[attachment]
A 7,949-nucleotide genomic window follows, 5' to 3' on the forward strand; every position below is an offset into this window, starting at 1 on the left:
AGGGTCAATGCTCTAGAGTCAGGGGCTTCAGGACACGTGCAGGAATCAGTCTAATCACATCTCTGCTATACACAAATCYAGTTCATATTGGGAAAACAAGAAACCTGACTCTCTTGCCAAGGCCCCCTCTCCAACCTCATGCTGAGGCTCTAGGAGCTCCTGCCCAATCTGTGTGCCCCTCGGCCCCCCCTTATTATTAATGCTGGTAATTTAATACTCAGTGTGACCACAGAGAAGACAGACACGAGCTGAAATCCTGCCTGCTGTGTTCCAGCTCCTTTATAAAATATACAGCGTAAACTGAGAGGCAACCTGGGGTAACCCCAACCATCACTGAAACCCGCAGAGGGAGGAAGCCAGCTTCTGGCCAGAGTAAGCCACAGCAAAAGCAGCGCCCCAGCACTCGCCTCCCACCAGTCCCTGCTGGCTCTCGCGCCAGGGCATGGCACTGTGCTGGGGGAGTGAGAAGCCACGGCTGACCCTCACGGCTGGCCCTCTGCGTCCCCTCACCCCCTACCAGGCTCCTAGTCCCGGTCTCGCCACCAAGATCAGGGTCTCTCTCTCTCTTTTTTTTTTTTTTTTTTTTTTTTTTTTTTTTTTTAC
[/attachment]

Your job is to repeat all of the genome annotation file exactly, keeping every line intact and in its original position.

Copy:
A 7,949-nucleotide genomic window follows, 5' to 3' on the forward strand; every position below is an offset into this window, starting at 1 on the left:
AGGGTCAATGCTCTAGAGTCAGGGGCTTCAGGACACGTGCAGGAATCAGTCTAATCACATCTCTGCTATACACAAATCYAGTTCATATTGGGAAAACAAGAAACCTGACTCTCTTGCCAAGGCCCCCTCTCCAACCTCATGCTGAGGCTCTAGGAGCTCCTGCCCAATCTGTGTGCCCCTCGGCCCCCCCTTATTATTAATGCTGGTAATTTAATACTCAGTGTGACCACAGAGAAGACAGACACGAGCTGAAATCCTGCCTGCTGTGTTCCAGCTCCTTTATAAAATATACAGCGTAAACTGAGAGGCAACCTGGGGTAACCCCAACCATCACTGAAACCCGCAGAGGGAGGAAGCCAGCTTCTGGCCAGAGTAAGCCACAGCAAAAGCAGCGCCCCAGCACTCGCCTCCCACCAGTCCCTGCTGGCTCTCGCGCCAGGGCATGGCACTGTGCTGGGGGAGTGAGAAGCCACGGCTGACCCTCACGGCTGGCCCTCTGCGTCCCCTCACCCCCTACCAGGCTCCTAGTCCCGGTCTCGCCACCAAGATCAGGGTCTCTCTCTCTCTTTTTTTTTTTTTTTTTTTTTTTTTTTTTTTTTTTAC